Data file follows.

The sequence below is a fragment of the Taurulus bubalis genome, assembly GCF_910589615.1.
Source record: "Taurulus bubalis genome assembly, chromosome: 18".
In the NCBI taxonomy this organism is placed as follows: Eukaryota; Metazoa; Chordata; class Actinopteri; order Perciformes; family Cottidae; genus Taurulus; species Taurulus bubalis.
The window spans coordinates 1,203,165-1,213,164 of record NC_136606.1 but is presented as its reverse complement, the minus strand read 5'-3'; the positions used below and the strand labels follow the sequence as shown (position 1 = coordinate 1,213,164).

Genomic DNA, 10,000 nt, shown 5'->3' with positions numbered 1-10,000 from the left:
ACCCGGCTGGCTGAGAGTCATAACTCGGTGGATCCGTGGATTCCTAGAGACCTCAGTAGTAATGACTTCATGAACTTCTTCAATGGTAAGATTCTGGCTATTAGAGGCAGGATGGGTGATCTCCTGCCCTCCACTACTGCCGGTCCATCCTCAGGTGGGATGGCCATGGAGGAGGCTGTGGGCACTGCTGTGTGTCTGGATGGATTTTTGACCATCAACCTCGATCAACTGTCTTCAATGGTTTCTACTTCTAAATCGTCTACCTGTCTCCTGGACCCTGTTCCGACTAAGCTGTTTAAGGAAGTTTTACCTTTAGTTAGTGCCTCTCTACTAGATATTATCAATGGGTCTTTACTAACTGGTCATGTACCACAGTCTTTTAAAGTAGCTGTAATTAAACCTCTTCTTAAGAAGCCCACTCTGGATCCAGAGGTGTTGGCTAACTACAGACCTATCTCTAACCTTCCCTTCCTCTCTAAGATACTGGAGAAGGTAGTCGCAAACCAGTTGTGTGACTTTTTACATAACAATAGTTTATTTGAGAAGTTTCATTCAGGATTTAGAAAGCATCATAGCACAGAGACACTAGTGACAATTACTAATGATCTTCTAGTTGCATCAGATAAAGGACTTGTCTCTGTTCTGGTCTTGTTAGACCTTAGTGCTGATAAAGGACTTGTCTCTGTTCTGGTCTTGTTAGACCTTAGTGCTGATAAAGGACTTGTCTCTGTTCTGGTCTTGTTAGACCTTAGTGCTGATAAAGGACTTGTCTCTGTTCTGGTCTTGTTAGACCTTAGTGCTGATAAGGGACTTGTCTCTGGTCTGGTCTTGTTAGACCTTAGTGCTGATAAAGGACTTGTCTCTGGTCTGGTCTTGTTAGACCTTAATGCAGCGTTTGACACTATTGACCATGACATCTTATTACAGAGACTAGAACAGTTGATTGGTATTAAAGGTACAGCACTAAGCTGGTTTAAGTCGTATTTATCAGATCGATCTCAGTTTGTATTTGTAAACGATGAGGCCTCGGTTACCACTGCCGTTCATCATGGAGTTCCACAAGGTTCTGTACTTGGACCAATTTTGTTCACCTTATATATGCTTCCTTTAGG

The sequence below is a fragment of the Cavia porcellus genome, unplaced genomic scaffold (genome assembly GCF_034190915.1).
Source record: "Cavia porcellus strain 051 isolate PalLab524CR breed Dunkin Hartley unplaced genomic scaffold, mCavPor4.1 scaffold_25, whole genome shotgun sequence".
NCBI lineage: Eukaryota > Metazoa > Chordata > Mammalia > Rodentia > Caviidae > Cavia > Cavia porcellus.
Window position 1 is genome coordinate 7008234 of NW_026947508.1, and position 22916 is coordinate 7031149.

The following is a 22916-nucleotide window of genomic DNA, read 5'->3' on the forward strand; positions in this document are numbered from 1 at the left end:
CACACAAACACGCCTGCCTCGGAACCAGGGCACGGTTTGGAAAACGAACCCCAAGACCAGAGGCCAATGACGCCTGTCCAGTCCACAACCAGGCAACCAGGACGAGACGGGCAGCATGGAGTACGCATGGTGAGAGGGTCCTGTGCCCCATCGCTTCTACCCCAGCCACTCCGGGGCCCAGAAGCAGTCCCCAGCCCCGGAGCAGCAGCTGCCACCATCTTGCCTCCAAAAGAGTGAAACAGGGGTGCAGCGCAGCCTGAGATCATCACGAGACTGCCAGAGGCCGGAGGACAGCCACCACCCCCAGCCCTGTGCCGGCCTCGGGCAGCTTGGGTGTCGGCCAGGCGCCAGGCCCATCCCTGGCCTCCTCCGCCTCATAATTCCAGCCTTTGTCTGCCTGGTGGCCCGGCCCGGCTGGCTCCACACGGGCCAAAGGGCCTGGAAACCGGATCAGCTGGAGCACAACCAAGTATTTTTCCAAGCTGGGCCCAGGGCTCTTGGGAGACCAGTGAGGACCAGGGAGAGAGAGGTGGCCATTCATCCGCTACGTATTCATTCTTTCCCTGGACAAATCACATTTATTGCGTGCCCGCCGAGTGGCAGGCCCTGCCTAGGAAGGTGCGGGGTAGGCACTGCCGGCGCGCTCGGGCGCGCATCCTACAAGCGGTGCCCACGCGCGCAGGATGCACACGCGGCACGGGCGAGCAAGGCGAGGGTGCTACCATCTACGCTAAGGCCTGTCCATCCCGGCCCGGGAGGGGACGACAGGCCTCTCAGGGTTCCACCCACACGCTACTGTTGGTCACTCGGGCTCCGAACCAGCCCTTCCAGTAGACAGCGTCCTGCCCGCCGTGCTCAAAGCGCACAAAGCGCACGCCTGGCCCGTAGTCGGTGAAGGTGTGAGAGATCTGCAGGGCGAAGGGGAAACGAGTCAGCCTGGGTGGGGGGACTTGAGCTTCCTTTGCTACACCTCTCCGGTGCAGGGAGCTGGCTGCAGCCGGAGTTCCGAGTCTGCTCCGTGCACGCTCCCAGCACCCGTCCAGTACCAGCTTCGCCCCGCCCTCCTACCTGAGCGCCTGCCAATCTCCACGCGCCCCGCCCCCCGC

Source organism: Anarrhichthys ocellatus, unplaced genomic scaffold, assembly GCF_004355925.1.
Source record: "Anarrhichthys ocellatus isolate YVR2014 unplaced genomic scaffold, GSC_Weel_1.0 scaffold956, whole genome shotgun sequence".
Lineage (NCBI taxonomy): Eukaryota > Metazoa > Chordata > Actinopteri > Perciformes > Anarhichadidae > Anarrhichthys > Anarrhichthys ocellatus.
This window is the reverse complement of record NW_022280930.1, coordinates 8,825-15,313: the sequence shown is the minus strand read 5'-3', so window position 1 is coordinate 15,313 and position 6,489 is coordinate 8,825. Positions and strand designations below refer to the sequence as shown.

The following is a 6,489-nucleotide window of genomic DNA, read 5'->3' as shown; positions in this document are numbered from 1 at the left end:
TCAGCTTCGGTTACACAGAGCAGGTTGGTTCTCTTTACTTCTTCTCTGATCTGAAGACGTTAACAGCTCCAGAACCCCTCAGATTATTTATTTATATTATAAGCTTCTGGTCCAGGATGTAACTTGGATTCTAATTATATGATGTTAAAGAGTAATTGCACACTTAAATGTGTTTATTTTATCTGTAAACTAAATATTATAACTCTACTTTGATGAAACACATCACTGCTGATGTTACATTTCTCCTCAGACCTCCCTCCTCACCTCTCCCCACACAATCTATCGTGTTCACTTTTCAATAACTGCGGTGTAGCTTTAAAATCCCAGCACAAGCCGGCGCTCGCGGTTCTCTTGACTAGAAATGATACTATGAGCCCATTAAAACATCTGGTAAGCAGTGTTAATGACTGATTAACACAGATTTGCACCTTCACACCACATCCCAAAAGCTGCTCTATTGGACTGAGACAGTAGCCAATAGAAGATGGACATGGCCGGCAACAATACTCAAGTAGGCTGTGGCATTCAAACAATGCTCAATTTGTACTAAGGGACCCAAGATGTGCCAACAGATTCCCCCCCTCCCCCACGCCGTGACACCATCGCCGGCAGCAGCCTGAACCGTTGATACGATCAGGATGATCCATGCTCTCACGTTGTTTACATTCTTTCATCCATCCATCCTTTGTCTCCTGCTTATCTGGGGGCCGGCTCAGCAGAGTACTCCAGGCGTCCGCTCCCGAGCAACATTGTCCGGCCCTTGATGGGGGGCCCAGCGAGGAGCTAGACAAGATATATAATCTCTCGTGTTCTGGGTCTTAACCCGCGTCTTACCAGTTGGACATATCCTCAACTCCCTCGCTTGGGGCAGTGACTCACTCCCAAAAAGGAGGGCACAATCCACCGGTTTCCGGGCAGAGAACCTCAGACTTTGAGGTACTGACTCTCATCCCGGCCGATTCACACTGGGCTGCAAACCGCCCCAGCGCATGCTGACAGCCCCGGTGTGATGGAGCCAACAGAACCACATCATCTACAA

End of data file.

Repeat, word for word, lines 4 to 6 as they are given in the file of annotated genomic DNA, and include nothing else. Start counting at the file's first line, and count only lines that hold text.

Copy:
The window spans coordinates 1,203,165-1,213,164 of record NC_136606.1 but is presented as its reverse complement, the minus strand read 5'-3'; the positions used below and the strand labels follow the sequence as shown (position 1 = coordinate 1,213,164).

Genomic DNA, 10,000 nt, shown 5'->3' with positions numbered 1-10,000 from the left:
ACCCGGCTGGCTGAGAGTCATAACTCGGTGGATCCGTGGATTCCTAGAGACCTCAGTAGTAATGACTTCATGAACTTCTTCAATGGTAAGATTCTGGCTATTAGAGGCAGGATGGGTGATCTCCTGCCCTCCACTACTGCCGGTCCATCCTCAGGTGGGATGGCCATGGAGGAGGCTGTGGGCACTGCTGTGTGTCTGGATGGATTTTTGACCATCAACCTCGATCAACTGTCTTCAATGGTTTCTACTTCTAAATCGTCTACCTGTCTCCTGGACCCTGTTCCGACTAAGCTGTTTAAGGAAGTTTTACCTTTAGTTAGTGCCTCTCTACTAGATATTATCAATGGGTCTTTACTAACTGGTCATGTACCACAGTCTTTTAAAGTAGCTGTAATTAAACCTCTTCTTAAGAAGCCCACTCTGGATCCAGAGGTGTTGGCTAACTACAGACCTATCTCTAACCTTCCCTTCCTCTCTAAGATACTGGAGAAGGTAGTCGCAAACCAGTTGTGTGACTTTTTACATAACAATAGTTTATTTGAGAAGTTTCATTCAGGATTTAGAAAGCATCATAGCACAGAGACACTAGTGACAATTACTAATGATCTTCTAGTTGCATCAGATAAAGGACTTGTCTCTGTTCTGGTCTTGTTAGACCTTAGTGCTGATAAAGGACTTGTCTCTGTTCTGGTCTTGTTAGACCTTAGTGCTGATAAAGGACTTGTCTCTGTTCTGGTCTTGTTAGACCTTAGTGCTGATAAAGGACTTGTCTCTGTTCTGGTCTTGTTAGACCTTAGTGCTGATAAGGGACTTGTCTCTGGTCTGGTCTTGTTAGACCTTAGTGCTGATAAAGGACTTGTCTCTGGTCTGGTCTTGTTAGACCTTAATGCAGCGTTTGACACTATTGACCATGACATCTTATTACAGAGACTAGAACAGTTGATTGGTATTAAAGGTACAGCACTAAGCTGGTTTAAGTCGTATTTATCAGATCGATCTCAGTTTGTATTTGTAAACGATGAGGCCTCGGTTACCACTGCCGTTCATCATGGAGTTCCACAAGGTTCTGTACTTGGACCAATTTTGTTCACCTTATATATGCTTCCTTTAGG